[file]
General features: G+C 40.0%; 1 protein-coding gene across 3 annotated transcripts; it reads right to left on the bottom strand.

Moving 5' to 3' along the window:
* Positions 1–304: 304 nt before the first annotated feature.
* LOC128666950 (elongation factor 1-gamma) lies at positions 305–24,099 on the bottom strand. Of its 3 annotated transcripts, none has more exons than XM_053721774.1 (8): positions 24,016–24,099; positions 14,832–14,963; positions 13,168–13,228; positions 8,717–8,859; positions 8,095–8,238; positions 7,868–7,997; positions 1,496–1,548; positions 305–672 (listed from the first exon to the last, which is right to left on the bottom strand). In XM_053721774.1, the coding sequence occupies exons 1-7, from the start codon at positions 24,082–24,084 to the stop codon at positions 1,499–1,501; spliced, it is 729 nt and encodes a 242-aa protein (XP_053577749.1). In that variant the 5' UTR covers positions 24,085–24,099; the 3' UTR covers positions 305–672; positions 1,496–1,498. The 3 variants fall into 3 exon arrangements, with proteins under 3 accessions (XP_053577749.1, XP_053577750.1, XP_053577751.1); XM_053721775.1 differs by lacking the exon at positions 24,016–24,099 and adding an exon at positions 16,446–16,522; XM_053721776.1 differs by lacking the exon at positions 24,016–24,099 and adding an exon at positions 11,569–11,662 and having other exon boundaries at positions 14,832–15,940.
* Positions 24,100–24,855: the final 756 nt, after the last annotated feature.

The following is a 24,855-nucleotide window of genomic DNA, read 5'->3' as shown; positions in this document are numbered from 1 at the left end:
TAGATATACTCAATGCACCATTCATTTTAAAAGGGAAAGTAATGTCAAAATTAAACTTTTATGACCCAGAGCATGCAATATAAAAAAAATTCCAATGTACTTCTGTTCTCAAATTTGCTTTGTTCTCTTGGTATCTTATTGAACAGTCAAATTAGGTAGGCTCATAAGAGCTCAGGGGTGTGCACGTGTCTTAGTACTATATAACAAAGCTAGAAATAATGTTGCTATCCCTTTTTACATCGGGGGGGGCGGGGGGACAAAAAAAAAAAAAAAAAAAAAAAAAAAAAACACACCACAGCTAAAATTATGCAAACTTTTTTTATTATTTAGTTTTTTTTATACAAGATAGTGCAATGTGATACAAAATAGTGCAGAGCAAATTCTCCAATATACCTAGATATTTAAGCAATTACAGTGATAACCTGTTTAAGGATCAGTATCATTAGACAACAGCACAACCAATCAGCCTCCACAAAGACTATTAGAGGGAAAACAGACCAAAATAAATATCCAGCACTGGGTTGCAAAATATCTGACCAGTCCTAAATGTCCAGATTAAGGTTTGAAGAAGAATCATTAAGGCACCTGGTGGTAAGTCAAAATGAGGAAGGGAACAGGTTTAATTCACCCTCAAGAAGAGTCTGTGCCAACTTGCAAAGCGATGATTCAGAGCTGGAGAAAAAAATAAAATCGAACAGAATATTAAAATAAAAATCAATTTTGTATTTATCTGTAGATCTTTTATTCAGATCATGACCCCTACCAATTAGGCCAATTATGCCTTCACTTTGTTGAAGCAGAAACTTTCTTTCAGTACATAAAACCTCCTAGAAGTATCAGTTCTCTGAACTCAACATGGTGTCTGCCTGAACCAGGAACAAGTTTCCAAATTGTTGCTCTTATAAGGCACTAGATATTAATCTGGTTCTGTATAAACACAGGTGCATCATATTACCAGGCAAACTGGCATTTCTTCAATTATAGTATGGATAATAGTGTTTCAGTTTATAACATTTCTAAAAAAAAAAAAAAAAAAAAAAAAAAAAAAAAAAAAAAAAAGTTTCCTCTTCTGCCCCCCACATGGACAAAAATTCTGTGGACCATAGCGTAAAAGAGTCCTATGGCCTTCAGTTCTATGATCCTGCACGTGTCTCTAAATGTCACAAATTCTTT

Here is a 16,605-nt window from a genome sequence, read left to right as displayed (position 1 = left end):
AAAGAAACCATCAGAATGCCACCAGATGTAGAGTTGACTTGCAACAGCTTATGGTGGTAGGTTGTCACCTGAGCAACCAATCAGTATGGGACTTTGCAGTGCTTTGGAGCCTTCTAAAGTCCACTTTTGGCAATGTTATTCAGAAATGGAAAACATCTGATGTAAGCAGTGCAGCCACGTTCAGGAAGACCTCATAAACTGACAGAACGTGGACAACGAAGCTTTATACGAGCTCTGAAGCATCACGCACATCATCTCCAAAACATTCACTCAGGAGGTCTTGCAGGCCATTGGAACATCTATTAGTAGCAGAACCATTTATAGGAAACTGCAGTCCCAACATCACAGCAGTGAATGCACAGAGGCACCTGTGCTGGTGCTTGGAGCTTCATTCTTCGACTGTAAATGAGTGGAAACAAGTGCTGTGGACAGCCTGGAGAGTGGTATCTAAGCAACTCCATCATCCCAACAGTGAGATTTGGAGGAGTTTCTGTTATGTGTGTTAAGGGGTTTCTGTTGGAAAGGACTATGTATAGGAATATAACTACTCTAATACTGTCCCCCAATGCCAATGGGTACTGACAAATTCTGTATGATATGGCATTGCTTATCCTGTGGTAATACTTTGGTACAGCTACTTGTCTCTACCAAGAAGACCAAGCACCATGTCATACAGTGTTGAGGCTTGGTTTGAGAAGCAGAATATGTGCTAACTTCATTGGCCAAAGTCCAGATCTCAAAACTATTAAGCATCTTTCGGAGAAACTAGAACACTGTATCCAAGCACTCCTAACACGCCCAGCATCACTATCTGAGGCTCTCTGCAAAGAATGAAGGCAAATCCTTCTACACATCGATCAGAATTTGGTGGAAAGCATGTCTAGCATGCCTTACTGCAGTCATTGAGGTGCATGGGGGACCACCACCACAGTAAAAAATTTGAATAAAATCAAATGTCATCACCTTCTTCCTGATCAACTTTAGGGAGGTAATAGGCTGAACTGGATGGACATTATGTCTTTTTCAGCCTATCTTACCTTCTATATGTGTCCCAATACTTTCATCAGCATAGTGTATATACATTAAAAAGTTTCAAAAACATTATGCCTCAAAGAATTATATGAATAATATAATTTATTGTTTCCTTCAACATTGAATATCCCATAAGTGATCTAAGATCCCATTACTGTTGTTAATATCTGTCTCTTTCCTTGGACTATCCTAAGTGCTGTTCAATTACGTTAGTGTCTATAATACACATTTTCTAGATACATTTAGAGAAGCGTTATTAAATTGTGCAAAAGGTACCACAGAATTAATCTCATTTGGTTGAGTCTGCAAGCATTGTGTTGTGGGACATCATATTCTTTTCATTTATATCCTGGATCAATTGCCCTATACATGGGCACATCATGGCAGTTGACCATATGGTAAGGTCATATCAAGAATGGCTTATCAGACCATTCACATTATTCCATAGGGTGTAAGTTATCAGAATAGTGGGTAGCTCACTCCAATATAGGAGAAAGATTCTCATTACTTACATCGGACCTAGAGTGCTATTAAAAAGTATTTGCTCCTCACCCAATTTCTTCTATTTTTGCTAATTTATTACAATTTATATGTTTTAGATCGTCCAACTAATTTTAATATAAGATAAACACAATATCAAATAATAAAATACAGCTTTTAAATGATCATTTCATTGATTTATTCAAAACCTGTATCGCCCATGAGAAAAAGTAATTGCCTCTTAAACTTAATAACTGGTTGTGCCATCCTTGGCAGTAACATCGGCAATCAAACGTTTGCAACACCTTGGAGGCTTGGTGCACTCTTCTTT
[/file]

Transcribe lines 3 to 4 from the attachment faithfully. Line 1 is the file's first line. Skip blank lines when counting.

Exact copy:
* Positions 1–304: 304 nt before the first annotated feature.
* LOC128666950 (elongation factor 1-gamma) lies at positions 305–24,099 on the bottom strand. Of its 3 annotated transcripts, none has more exons than XM_053721774.1 (8): positions 24,016–24,099; positions 14,832–14,963; positions 13,168–13,228; positions 8,717–8,859; positions 8,095–8,238; positions 7,868–7,997; positions 1,496–1,548; positions 305–672 (listed from the first exon to the last, which is right to left on the bottom strand). In XM_053721774.1, the coding sequence occupies exons 1-7, from the start codon at positions 24,082–24,084 to the stop codon at positions 1,499–1,501; spliced, it is 729 nt and encodes a 242-aa protein (XP_053577749.1). In that variant the 5' UTR covers positions 24,085–24,099; the 3' UTR covers positions 305–672; positions 1,496–1,498. The 3 variants fall into 3 exon arrangements, with proteins under 3 accessions (XP_053577749.1, XP_053577750.1, XP_053577751.1); XM_053721775.1 differs by lacking the exon at positions 24,016–24,099 and adding an exon at positions 16,446–16,522; XM_053721776.1 differs by lacking the exon at positions 24,016–24,099 and adding an exon at positions 11,569–11,662 and having other exon boundaries at positions 14,832–15,940.